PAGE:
To the editor:
Can we make decisions for future generations? That simple question was the central theme of the heated discussion at the June 10 Portsmouth Town Council meeting. Thank god that individuals in the United States have made decisions and preserved open space for us and future generations. I can understand the hesitancy that the council has in deciding this issue, but it is not the council’s decision to make. We cannot foresee the future and predict what the future will bring.
What we can do is plan and make the best possible decisions today for ourselves and future generations. I stated in the meeting that if given the opportunity, I would gladly vote to burden my children and grandchildren with 127 acres of preserved land free from any discussion or chance of development. My only regret would be that the initial $1.5 million would be used only for this generation.
I learned last year about Benjamin Franklin’s unique will. In 1789 he bequeathed $4,400 each to the cities of Boston and Philadelphia. The cities were allowed to utilize interest on the funds for 200 years. By 1990 the Boston fund had grown to over $5 million, which was used to fund the Franklin Institute of Boston.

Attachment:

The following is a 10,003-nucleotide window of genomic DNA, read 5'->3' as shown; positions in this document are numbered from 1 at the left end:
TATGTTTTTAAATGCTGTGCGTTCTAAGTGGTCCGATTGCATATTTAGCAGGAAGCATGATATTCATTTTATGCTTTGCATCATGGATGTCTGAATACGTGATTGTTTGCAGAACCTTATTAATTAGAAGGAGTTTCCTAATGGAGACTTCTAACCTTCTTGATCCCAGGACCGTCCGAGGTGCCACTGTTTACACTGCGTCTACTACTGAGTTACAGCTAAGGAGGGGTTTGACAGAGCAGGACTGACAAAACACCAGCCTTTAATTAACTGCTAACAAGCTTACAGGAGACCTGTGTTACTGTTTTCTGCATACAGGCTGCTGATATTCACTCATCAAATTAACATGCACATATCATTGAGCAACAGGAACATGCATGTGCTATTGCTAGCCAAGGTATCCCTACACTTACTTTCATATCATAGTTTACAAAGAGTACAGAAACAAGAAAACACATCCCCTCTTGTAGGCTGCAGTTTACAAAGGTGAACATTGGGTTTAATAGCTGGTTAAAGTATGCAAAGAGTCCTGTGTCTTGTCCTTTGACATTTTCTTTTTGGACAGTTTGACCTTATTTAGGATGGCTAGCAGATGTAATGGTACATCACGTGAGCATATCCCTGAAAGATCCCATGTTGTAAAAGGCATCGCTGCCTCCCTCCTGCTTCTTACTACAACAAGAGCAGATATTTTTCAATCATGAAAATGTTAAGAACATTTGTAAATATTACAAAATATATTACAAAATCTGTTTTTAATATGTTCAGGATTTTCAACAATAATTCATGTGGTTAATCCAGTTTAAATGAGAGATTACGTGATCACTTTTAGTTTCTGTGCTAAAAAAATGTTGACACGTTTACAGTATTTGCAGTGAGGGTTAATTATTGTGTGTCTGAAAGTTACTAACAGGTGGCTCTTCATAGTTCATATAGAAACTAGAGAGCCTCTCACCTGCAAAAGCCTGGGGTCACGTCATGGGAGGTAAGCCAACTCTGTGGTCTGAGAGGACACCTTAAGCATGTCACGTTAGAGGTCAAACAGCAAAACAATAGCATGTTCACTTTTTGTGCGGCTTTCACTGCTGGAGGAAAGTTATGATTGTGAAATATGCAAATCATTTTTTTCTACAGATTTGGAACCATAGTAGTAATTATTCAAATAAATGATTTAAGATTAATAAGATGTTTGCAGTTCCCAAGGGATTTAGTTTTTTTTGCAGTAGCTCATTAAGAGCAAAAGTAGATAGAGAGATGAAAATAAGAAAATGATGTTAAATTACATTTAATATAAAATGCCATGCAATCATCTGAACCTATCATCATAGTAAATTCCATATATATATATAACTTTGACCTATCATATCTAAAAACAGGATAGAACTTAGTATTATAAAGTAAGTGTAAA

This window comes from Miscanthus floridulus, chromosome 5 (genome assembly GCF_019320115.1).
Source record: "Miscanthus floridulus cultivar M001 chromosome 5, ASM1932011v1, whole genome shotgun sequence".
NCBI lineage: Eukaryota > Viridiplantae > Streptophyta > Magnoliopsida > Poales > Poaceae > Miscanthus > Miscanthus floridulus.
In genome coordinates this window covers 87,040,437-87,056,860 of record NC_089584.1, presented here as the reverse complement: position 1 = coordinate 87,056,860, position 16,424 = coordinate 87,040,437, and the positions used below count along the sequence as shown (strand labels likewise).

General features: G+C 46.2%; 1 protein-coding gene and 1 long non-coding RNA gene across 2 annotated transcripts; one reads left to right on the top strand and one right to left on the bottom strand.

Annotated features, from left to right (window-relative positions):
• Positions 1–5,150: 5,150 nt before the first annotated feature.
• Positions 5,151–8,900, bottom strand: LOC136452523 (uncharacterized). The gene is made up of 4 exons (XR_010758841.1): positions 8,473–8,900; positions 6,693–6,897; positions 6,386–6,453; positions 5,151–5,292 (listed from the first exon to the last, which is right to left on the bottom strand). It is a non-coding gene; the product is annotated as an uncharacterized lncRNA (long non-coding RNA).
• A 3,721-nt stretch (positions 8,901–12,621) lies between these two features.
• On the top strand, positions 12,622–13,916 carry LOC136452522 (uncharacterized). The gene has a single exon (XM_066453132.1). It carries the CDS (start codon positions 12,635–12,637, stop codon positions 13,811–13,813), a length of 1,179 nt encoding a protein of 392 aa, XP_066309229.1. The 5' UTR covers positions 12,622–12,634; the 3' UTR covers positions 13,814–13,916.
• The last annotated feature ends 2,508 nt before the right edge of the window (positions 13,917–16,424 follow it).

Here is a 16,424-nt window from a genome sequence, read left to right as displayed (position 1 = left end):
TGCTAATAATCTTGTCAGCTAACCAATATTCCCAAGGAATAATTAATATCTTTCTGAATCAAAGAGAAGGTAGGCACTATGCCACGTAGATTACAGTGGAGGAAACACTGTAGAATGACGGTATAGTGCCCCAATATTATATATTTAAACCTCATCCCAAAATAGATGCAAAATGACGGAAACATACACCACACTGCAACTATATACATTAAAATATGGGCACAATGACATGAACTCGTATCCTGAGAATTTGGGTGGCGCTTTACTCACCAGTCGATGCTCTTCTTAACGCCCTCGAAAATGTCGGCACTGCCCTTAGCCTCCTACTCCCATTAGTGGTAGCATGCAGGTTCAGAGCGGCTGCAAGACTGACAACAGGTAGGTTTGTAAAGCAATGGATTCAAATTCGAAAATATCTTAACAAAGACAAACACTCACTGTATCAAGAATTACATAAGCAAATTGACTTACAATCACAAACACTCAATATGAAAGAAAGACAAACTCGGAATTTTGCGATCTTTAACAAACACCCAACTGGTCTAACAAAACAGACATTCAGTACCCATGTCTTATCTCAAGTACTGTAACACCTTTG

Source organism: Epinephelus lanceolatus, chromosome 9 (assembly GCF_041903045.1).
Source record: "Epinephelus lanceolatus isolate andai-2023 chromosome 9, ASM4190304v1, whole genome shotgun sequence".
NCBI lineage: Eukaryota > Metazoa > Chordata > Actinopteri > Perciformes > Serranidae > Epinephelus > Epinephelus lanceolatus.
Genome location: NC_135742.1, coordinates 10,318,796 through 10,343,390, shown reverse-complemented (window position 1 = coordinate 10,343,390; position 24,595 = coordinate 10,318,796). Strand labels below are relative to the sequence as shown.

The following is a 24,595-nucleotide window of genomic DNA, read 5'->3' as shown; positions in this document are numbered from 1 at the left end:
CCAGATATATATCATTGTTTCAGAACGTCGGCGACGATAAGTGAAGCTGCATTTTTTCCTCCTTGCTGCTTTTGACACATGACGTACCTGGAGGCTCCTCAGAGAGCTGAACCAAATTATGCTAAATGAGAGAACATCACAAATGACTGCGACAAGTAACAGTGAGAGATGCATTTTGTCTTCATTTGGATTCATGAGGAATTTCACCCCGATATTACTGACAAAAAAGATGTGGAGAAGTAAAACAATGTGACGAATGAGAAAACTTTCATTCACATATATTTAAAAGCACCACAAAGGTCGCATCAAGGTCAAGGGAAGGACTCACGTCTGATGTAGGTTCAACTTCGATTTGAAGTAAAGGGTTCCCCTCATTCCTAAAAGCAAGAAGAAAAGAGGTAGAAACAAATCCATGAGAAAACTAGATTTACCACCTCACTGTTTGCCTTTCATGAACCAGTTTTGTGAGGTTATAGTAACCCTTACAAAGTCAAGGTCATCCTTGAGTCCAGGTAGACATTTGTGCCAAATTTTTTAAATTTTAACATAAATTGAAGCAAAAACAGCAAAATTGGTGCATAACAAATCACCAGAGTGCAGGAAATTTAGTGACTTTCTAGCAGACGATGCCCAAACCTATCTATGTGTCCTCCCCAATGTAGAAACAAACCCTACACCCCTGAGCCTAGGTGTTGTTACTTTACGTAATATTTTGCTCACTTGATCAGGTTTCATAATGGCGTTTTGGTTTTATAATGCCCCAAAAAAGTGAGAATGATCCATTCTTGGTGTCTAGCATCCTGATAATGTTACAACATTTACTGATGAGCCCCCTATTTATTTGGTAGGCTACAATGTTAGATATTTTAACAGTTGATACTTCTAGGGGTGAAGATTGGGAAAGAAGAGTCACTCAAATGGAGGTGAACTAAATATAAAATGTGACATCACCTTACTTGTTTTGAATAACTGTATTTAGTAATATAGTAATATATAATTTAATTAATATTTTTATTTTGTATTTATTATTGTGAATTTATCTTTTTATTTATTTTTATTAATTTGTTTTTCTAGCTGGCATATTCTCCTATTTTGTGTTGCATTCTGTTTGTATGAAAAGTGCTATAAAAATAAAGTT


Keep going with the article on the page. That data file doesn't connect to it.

If Portsmouth residents decide to take the Aquidneck Land Trust offer of $1.5 million, we can take half of the amount, $750,000 and place it in trust for future generations. Using a simple 3 percent compound interest, the town would earn $262,394 dollars in 10 years. Let each council take 50 percent of the interest earnings at 10-year intervals. With this formula, the town would have $466,000 of combined distributions in 30 years and $929,000 of combined distributions in 50 years, with a balance in trust of $1,679,000. Don’t we wish that the council from 50 years ago was provided with this same opportunity that the Land Trust is offering?
Our decision is simple, do we want to encumber future generations with open space and a trust fund? Or allow future councils or generations the opportunity to destroy what this and previous generations have worked so hard to obtain.
Craig L. Clark